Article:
Faith speak the language of truth – not an momentary word empty of lasting value but the living and powerful word that endures forever.  Faith speaks the objective and unchanging truth of the Gospel in a changing world.  Faith seeks the constant renewal in this truth.  Daily we renew this life through our repentance from sin and joyful grasp of Christ’s forgiveness.  A life made new by the means of grace is regularly renewed by the means of grace so that we may live this life fully – doing what Christ did for us, mercifully serving our neighbors as ourselves.  The freedom of the Gospel shapes us for service.  This is not some thing theoretical but the practical living out of faith in daily life.
    The power of the Reformation lies not in the renewal of a special class of people who believe God owes them something; but in the common life of God's people strengthened and renewed around the Word and Table of the Lord for sacrificial service to our neighbors.  Sin turned love into a fearful thing.  What Christ did was to made it possible for us to love in word and in deed without fear of loss.
    The Gospel has restored to us  our service of praise and thanksgiving to God by loving and serving our neighbors as Christ has loved and served us.  Now nearly 500 years after Luther issued a clarion call of reform and renewal, we find ourselves almost back where he began.  We look at faith as currency to get what we want from God.  We look at worship in terms of what we want or life.  We look at the Church for what "it" does for us.  We have exchanged His perfect freedom for the same old bondage to self.  For freedom Christ has set us free.  This freedom is not for trivial or selfish pursuit.  It is for the great call of God to take what He has given and live it and give it to love others in His name.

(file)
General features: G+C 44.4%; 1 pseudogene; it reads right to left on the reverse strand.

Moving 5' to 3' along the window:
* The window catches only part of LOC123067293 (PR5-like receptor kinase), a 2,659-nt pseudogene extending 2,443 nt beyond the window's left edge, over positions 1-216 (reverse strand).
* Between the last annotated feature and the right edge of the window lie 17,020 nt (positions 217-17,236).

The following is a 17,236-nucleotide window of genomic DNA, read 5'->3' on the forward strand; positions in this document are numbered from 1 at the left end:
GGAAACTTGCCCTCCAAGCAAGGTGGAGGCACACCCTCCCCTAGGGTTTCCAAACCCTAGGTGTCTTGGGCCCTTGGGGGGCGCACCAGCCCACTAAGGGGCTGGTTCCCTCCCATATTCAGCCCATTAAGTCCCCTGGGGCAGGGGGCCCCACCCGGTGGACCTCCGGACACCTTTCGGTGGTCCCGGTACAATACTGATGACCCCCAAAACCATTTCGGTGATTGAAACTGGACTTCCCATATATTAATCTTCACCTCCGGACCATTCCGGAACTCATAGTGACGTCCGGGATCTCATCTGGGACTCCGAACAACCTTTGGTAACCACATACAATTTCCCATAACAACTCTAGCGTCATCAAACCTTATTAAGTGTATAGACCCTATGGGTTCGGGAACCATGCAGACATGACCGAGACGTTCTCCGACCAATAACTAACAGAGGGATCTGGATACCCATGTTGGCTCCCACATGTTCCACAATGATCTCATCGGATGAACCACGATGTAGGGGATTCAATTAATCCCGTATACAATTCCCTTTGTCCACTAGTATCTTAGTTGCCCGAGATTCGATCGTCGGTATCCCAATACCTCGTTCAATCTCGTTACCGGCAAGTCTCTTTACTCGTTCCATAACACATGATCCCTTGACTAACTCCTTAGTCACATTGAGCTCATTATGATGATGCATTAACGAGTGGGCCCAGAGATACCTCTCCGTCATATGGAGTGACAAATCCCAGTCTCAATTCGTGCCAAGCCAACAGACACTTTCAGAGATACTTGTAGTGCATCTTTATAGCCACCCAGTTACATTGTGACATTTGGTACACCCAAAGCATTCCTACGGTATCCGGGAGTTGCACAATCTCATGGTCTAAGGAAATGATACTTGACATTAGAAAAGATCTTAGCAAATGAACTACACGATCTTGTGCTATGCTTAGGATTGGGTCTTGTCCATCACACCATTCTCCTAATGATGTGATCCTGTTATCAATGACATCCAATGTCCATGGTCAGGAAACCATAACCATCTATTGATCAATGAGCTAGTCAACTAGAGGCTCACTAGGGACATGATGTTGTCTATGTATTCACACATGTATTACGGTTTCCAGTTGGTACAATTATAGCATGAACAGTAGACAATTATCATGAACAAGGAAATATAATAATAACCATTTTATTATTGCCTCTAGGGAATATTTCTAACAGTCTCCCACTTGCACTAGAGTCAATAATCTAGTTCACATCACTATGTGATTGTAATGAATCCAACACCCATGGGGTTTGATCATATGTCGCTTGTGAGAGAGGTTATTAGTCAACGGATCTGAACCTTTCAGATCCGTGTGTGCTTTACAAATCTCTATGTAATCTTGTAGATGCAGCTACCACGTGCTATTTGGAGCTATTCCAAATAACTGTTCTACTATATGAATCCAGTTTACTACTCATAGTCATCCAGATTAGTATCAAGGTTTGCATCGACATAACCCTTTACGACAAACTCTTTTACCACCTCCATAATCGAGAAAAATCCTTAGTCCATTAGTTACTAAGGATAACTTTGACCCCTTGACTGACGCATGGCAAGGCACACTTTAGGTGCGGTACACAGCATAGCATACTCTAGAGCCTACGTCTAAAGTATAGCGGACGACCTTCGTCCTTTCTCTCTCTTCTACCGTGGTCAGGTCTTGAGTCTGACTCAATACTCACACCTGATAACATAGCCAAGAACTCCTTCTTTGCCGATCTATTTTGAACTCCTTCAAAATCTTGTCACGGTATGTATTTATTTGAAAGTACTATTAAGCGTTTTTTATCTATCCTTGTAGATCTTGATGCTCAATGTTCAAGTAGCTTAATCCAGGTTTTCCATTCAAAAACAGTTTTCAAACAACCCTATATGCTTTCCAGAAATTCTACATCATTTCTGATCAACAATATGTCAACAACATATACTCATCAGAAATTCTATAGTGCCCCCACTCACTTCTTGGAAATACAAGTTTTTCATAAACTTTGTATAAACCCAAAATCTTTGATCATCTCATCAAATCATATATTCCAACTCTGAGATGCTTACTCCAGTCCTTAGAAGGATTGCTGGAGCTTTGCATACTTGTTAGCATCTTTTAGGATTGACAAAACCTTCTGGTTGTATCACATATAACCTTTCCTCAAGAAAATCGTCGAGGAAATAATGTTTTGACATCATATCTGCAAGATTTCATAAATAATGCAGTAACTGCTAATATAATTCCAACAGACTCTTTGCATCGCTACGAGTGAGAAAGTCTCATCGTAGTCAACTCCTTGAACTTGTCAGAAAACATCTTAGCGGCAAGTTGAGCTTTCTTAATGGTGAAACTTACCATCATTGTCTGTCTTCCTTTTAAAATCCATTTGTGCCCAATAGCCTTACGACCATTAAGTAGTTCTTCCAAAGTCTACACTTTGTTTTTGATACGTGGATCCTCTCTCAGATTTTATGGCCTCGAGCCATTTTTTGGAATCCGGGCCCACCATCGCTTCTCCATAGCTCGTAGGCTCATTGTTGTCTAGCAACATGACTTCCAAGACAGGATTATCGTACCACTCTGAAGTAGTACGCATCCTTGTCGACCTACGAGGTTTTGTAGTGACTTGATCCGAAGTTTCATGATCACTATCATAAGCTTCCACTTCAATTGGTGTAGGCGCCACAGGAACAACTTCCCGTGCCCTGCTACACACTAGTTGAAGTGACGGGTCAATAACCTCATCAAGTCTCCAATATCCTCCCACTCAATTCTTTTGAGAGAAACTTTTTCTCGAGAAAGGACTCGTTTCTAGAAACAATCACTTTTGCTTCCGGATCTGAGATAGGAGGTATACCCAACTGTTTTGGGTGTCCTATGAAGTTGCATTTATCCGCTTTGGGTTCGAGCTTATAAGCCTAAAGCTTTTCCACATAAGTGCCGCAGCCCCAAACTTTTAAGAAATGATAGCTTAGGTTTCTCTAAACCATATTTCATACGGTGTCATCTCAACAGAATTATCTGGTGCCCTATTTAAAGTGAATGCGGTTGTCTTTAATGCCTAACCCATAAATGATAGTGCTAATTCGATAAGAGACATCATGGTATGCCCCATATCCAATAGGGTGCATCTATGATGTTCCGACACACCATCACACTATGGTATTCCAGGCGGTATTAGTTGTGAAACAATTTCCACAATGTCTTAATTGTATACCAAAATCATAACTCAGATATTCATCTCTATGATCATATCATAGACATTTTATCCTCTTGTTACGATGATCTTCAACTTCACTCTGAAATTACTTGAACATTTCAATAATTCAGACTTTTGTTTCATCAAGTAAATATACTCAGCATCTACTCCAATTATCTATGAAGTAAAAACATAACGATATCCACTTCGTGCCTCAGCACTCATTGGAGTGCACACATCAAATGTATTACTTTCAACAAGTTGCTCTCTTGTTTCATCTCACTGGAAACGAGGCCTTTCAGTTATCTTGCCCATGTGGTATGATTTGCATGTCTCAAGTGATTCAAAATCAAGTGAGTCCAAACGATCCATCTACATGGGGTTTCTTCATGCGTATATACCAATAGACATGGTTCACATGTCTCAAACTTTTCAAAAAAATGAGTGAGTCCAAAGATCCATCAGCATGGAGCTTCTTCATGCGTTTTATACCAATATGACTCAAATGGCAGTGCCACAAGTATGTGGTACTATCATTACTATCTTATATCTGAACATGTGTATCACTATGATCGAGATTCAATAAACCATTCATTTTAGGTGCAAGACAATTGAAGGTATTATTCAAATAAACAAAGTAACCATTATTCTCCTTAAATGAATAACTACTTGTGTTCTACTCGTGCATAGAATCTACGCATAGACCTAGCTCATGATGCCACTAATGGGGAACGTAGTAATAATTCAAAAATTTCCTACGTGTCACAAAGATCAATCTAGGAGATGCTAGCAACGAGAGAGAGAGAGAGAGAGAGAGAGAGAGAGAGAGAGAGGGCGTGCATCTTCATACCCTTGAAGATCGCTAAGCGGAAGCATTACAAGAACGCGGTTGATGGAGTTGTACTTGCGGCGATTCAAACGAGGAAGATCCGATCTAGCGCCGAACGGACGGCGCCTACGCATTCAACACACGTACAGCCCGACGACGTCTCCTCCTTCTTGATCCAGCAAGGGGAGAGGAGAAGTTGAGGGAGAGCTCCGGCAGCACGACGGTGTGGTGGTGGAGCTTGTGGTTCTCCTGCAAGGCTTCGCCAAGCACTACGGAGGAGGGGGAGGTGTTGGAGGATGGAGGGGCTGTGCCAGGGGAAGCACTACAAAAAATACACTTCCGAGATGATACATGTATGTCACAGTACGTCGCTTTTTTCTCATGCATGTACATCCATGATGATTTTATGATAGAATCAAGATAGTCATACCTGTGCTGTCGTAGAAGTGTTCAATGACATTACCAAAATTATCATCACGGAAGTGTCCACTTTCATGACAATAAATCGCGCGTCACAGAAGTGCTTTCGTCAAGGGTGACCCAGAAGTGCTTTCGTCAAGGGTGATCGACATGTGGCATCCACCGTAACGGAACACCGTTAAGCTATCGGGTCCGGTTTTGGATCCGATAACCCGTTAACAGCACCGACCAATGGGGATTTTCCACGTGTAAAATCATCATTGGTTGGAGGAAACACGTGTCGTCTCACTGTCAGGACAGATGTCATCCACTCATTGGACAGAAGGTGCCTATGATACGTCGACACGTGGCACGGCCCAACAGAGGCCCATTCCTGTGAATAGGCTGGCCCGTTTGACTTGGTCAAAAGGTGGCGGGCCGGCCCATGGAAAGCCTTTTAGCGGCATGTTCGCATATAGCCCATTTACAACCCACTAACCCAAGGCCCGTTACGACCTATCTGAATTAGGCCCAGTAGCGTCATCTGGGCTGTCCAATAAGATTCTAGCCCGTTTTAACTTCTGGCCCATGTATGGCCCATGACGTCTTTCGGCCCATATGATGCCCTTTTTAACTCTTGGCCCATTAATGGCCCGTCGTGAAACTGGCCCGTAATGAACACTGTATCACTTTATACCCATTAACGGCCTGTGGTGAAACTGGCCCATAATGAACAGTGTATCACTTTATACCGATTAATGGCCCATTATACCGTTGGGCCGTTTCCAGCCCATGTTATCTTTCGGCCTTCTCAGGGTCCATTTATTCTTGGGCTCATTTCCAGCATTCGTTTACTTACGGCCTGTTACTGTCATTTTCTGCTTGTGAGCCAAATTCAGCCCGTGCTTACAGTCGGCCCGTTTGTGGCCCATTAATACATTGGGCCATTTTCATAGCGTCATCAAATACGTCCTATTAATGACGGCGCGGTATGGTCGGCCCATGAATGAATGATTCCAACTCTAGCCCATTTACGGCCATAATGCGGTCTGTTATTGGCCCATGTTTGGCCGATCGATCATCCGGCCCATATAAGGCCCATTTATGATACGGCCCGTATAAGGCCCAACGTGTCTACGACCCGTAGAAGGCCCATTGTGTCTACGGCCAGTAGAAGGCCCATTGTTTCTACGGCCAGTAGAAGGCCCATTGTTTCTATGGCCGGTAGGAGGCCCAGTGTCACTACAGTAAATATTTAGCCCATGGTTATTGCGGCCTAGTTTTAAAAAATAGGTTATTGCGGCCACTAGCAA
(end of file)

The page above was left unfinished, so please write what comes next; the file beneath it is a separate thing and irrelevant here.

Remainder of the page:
We have come full circle.  Like the Jews of old, we speak the language of rights, demand  respect, seek to be noticed, and expect special treatment.  The freedom we have been given was for the joyful surrender of self to love God above all and our neighbor as our selves.  As Luther says, "That we may be His own and live under Him in His Kingdom."  We have grown far too comfortable with a membership that is about personal privilege instead of our joyful call to live in Christ and under Christ this mortal life for noble purpose.
    To those confirmed today and those who sit with them in the pews, I say that membership is fresh out of privileges to make us feel better.  You and I have been called by God, washed in Christ's blood, and set apart in faith to love and serve within limit, making Christ's work our joyful duty in faith.  The Reformation never proclaimed a selfish freedom from service but the freedom to serve – rightly as response to what Christ has done for us - not as a means of obtaining  righteousness.  We are loved to love, forgiven to forgive, served to serve.
    Now few of us parade our righteous before God as did the Jews to whom Jesus spoke and we are less likely to feel despondent by our guilt as in Luther’s day.  Instead we seek God’s approval for the lives we live for ourselves and our pleasure.  All are equal prisons for which Christ has come to set us free.  That freedom always manifests itself in service – taking what God has given to us in His Son and serving others in His name with that same mercy, grace, love, forgiveness, compassion, and joy.  So what will it be – a people enslaved to the moment and to self or a people set free for noble purpose?  God grant us the faithful response.  Amen.